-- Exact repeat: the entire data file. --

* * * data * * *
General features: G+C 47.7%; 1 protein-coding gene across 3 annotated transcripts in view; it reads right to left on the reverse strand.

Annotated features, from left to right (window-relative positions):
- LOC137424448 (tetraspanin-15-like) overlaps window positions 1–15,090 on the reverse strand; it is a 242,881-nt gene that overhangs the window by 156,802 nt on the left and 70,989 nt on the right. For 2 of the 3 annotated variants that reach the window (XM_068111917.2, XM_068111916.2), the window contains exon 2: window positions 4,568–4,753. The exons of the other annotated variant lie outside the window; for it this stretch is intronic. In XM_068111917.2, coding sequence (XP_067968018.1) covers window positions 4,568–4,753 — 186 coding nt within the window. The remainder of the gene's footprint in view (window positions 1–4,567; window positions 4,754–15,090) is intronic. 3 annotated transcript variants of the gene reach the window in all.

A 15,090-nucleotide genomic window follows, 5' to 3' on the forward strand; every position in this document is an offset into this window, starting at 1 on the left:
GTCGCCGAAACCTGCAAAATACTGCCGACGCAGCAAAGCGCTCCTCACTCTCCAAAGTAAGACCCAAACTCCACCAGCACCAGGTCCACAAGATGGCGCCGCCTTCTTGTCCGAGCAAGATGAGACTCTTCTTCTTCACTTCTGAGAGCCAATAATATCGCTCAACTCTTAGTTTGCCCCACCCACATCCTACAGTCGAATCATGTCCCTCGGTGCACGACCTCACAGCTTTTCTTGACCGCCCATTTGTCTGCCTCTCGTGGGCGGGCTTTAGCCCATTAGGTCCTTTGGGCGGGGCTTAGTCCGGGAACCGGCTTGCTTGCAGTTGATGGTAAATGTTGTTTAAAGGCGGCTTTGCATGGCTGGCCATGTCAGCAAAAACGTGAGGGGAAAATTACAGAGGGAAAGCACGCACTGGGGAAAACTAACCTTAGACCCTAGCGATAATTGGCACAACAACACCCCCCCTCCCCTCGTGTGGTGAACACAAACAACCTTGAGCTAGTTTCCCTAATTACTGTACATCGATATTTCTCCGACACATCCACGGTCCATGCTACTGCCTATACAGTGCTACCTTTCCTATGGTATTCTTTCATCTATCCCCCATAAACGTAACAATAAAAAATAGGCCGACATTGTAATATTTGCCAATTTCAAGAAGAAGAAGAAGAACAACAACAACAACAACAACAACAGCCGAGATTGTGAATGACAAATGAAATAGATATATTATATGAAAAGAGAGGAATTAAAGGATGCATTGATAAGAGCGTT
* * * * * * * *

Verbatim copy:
General features: G+C 47.7%; 1 protein-coding gene across 3 annotated transcripts in view; it reads right to left on the reverse strand.

Annotated features, from left to right (window-relative positions):
- LOC137424448 (tetraspanin-15-like) overlaps window positions 1–15,090 on the reverse strand; it is a 242,881-nt gene that overhangs the window by 156,802 nt on the left and 70,989 nt on the right. For 2 of the 3 annotated variants that reach the window (XM_068111917.2, XM_068111916.2), the window contains exon 2: window positions 4,568–4,753. The exons of the other annotated variant lie outside the window; for it this stretch is intronic. In XM_068111917.2, coding sequence (XP_067968018.1) covers window positions 4,568–4,753 — 186 coding nt within the window. The remainder of the gene's footprint in view (window positions 1–4,567; window positions 4,754–15,090) is intronic. 3 annotated transcript variants of the gene reach the window in all.

A 15,090-nucleotide genomic window follows, 5' to 3' on the forward strand; every position in this document is an offset into this window, starting at 1 on the left:
GTCGCCGAAACCTGCAAAATACTGCCGACGCAGCAAAGCGCTCCTCACTCTCCAAAGTAAGACCCAAACTCCACCAGCACCAGGTCCACAAGATGGCGCCGCCTTCTTGTCCGAGCAAGATGAGACTCTTCTTCTTCACTTCTGAGAGCCAATAATATCGCTCAACTCTTAGTTTGCCCCACCCACATCCTACAGTCGAATCATGTCCCTCGGTGCACGACCTCACAGCTTTTCTTGACCGCCCATTTGTCTGCCTCTCGTGGGCGGGCTTTAGCCCATTAGGTCCTTTGGGCGGGGCTTAGTCCGGGAACCGGCTTGCTTGCAGTTGATGGTAAATGTTGTTTAAAGGCGGCTTTGCATGGCTGGCCATGTCAGCAAAAACGTGAGGGGAAAATTACAGAGGGAAAGCACGCACTGGGGAAAACTAACCTTAGACCCTAGCGATAATTGGCACAACAACACCCCCCCTCCCCTCGTGTGGTGAACACAAACAACCTTGAGCTAGTTTCCCTAATTACTGTACATCGATATTTCTCCGACACATCCACGGTCCATGCTACTGCCTATACAGTGCTACCTTTCCTATGGTATTCTTTCATCTATCCCCCATAAACGTAACAATAAAAAATAGGCCGACATTGTAATATTTGCCAATTTCAAGAAGAAGAAGAAGAACAACAACAACAACAACAACAACAGCCGAGATTGTGAATGACAAATGAAATAGATATATTATATGAAAAGAGAGGAATTAAAGGATGCATTGATAAGAGCGTT